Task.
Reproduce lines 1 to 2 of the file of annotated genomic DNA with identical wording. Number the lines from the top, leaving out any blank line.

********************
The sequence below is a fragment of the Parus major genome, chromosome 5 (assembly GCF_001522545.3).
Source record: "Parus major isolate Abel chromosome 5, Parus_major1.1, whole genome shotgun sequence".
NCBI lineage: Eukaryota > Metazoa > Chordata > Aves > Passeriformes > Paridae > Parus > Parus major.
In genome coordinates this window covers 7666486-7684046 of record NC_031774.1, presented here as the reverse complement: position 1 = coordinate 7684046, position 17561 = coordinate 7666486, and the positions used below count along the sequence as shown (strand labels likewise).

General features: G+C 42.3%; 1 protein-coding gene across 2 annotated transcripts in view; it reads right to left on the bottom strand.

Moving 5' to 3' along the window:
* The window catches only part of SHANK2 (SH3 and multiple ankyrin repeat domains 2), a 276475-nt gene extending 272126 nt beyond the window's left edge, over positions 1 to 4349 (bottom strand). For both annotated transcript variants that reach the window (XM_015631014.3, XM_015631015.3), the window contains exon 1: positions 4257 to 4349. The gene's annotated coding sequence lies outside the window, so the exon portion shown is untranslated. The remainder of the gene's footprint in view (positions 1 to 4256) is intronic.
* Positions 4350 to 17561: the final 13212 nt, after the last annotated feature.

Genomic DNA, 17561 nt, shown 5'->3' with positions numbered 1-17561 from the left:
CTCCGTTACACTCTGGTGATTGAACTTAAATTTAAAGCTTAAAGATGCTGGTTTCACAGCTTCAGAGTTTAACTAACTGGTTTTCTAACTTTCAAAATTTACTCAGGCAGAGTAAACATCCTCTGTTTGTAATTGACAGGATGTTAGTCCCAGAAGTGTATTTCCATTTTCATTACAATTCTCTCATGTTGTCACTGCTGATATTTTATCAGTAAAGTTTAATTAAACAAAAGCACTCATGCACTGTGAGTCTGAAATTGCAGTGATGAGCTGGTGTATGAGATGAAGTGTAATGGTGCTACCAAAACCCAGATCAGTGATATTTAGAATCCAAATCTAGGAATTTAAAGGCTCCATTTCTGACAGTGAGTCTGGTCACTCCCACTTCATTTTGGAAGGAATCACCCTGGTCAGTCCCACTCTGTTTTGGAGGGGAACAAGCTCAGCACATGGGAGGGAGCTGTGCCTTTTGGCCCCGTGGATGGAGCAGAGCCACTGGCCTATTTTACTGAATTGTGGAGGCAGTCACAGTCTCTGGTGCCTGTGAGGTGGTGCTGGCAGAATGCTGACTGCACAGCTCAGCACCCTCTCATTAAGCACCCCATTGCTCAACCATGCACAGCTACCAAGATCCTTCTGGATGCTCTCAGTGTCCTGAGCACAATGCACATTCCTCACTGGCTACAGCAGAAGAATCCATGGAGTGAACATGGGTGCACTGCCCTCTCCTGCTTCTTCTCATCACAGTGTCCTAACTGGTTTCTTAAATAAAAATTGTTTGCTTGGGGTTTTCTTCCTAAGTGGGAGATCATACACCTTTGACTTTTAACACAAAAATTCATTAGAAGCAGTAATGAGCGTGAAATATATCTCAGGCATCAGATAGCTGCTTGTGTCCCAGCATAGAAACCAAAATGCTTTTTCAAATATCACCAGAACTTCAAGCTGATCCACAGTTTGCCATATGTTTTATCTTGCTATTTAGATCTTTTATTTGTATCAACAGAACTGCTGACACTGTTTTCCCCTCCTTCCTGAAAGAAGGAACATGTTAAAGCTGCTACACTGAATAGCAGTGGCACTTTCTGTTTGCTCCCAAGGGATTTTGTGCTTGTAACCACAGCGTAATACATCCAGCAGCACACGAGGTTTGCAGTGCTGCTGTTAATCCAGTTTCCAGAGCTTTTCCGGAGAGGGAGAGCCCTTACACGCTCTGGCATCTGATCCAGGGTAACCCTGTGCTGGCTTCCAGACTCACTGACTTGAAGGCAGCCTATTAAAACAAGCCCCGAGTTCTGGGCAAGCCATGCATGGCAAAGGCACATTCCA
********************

The sequence below is a fragment of the Parus major genome, chromosome 5 (assembly GCF_001522545.3).
Source record: "Parus major isolate Abel chromosome 5, Parus_major1.1, whole genome shotgun sequence".